“In 1996, very few people believed that one of the ways of helping low-income displaced women was to provide credit and spark entrepreneurship among women,” Ms Nalic´ says. But as memories of the war began to fade, more and more women approached MI-BOSPO for loans intended to start or expand their activities in farming, trade, production and services. “People were developing an understanding for our mission, society around us was changing,” Ms Nalic´ says.
Today MI-BOSPO is providing loans to 25,000 women who typically borrow between €500 and €15,000. Many are investing in the development and expansion of more sophisticated businesses. Senada Selimbasic´ from Tuzla has been a client of MI-BOSPO for more than 10 years. She established a small accounting business in 1997 with the help of her first credit of 1,200 German marks. Ten years later she borrowed €15,000 to expand her accounting practice which now employs four people and serves a number of well-established clients.
These kinds of successes helped Ms Nalic´ and her colleagues drive the organisation forward as a sustainable, commercially oriented financial institution. “MI-BOSPO’s vision is to become the financial services provider of choice for female entrepreneurs in Bosnia and Herzegovina,” Ms Nalic´ explains. Realising its potential to serve a vibrant and dynamic microcredit sector in Bosnia and Herzegovina, an EBRD priority, the Bank is helping MI-BOSPO with a €3 million loan to build a corporate future as a strong, commercial and sustainable financial institution.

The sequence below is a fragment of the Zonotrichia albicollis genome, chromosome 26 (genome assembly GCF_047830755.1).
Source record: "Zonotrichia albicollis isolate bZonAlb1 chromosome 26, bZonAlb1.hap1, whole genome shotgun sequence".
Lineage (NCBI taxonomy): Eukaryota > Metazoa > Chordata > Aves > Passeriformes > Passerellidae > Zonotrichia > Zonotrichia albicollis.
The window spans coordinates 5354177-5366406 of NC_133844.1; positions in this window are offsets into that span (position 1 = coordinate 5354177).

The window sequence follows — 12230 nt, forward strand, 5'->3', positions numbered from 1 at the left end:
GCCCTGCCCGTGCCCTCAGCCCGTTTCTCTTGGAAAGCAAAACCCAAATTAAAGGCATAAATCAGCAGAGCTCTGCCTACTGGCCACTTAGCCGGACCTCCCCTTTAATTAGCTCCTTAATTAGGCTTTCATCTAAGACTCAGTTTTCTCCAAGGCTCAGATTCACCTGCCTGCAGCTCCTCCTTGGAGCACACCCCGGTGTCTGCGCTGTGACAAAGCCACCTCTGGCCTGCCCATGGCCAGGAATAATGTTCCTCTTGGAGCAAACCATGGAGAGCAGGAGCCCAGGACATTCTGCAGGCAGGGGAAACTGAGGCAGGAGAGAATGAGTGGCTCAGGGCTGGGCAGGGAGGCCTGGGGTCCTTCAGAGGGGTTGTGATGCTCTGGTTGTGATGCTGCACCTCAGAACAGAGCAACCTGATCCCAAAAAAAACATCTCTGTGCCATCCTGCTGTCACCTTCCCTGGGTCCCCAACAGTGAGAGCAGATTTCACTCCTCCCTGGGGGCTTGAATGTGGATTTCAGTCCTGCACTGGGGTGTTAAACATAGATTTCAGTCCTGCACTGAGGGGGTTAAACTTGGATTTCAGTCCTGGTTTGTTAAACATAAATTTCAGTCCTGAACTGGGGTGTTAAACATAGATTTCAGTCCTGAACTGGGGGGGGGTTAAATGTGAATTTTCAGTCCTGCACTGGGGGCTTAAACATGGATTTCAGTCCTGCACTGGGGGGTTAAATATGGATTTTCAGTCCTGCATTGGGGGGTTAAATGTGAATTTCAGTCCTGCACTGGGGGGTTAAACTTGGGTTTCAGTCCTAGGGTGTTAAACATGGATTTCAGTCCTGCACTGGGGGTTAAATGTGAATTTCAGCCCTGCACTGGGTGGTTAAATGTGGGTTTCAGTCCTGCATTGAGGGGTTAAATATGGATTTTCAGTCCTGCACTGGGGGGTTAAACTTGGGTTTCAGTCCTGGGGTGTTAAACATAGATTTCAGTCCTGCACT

Improving financial services
The loan will be complemented by technical assistance from the EBRD's Western Balkans Fund and Shareholder Special Fund to help MI-BOSPO adapt to the changing demands of a market economy. The money will be used to strengthen internal information technologies, to audit and control risk management and processes associated with micro and small enterprise lending. “The EBRD loan will assist MI-BOSPO in serving even more clients and supporting the underdeveloped market for financing women entrepreneurs. We believe that providing financial services for the needs of micro and small clients will play a significant role in the total reconstruction and transition of Bosnia and Herzegovina”, says Chikako Kuno, Director of the EBRD’s Group for Small Business.
“The microcredit sector in Bosnia and Herzegovina is a unique success story. It demonstrates the importance of private humanitarian initiatives which developed into innovative financial service providers that serve an important and dynamic segment of the economy,” says Giulio Moreno, EBRD’s Director for Bosnia and Herzegovina.
Twelve years after its establishment, MI-BOSPO is seen as a strong and prosperous institution, guided by a mission to ensure sustainable progress for energetic, entrepreneurial women. By supporting successful businesswomen, MI-BOSPO is helping to build a long term and sustainable future for the whole of Bosnia and Herzegovina.